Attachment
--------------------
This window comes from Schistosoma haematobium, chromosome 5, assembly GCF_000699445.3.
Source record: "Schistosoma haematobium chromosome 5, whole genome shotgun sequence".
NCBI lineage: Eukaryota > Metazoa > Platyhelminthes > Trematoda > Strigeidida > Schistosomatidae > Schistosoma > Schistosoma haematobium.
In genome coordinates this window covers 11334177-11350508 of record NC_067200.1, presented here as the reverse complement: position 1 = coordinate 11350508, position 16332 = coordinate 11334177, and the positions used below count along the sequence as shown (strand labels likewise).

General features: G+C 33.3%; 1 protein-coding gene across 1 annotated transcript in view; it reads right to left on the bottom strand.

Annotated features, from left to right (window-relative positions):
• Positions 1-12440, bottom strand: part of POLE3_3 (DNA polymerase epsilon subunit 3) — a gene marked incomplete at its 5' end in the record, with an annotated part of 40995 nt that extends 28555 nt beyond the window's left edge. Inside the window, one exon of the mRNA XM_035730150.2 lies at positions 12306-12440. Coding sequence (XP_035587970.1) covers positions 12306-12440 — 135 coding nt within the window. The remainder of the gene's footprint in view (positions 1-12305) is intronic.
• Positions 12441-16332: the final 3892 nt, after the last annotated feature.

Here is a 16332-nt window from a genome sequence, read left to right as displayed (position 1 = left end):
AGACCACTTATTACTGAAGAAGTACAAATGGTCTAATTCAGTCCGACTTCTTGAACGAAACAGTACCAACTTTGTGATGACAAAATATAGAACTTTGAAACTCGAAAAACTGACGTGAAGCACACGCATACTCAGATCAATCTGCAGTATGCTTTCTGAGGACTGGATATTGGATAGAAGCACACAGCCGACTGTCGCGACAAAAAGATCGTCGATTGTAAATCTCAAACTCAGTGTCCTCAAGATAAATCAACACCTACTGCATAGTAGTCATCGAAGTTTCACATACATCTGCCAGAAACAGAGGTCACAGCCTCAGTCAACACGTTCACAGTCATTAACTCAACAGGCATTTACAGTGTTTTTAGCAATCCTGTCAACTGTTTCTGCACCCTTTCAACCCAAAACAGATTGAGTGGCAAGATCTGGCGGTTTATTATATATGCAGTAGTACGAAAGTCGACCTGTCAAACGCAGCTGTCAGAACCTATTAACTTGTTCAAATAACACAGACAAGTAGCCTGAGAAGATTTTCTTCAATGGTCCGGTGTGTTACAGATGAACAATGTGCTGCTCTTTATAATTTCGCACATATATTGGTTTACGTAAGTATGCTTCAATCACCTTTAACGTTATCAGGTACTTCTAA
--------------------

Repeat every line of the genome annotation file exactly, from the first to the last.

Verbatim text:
This window comes from Schistosoma haematobium, chromosome 5, assembly GCF_000699445.3.
Source record: "Schistosoma haematobium chromosome 5, whole genome shotgun sequence".
NCBI lineage: Eukaryota > Metazoa > Platyhelminthes > Trematoda > Strigeidida > Schistosomatidae > Schistosoma > Schistosoma haematobium.
In genome coordinates this window covers 11334177-11350508 of record NC_067200.1, presented here as the reverse complement: position 1 = coordinate 11350508, position 16332 = coordinate 11334177, and the positions used below count along the sequence as shown (strand labels likewise).

General features: G+C 33.3%; 1 protein-coding gene across 1 annotated transcript in view; it reads right to left on the bottom strand.

Annotated features, from left to right (window-relative positions):
• Positions 1-12440, bottom strand: part of POLE3_3 (DNA polymerase epsilon subunit 3) — a gene marked incomplete at its 5' end in the record, with an annotated part of 40995 nt that extends 28555 nt beyond the window's left edge. Inside the window, one exon of the mRNA XM_035730150.2 lies at positions 12306-12440. Coding sequence (XP_035587970.1) covers positions 12306-12440 — 135 coding nt within the window. The remainder of the gene's footprint in view (positions 1-12305) is intronic.
• Positions 12441-16332: the final 3892 nt, after the last annotated feature.

Here is a 16332-nt window from a genome sequence, read left to right as displayed (position 1 = left end):
AGACCACTTATTACTGAAGAAGTACAAATGGTCTAATTCAGTCCGACTTCTTGAACGAAACAGTACCAACTTTGTGATGACAAAATATAGAACTTTGAAACTCGAAAAACTGACGTGAAGCACACGCATACTCAGATCAATCTGCAGTATGCTTTCTGAGGACTGGATATTGGATAGAAGCACACAGCCGACTGTCGCGACAAAAAGATCGTCGATTGTAAATCTCAAACTCAGTGTCCTCAAGATAAATCAACACCTACTGCATAGTAGTCATCGAAGTTTCACATACATCTGCCAGAAACAGAGGTCACAGCCTCAGTCAACACGTTCACAGTCATTAACTCAACAGGCATTTACAGTGTTTTTAGCAATCCTGTCAACTGTTTCTGCACCCTTTCAACCCAAAACAGATTGAGTGGCAAGATCTGGCGGTTTATTATATATGCAGTAGTACGAAAGTCGACCTGTCAAACGCAGCTGTCAGAACCTATTAACTTGTTCAAATAACACAGACAAGTAGCCTGAGAAGATTTTCTTCAATGGTCCGGTGTGTTACAGATGAACAATGTGCTGCTCTTTATAATTTCGCACATATATTGGTTTACGTAAGTATGCTTCAATCACCTTTAACGTTATCAGGTACTTCTAA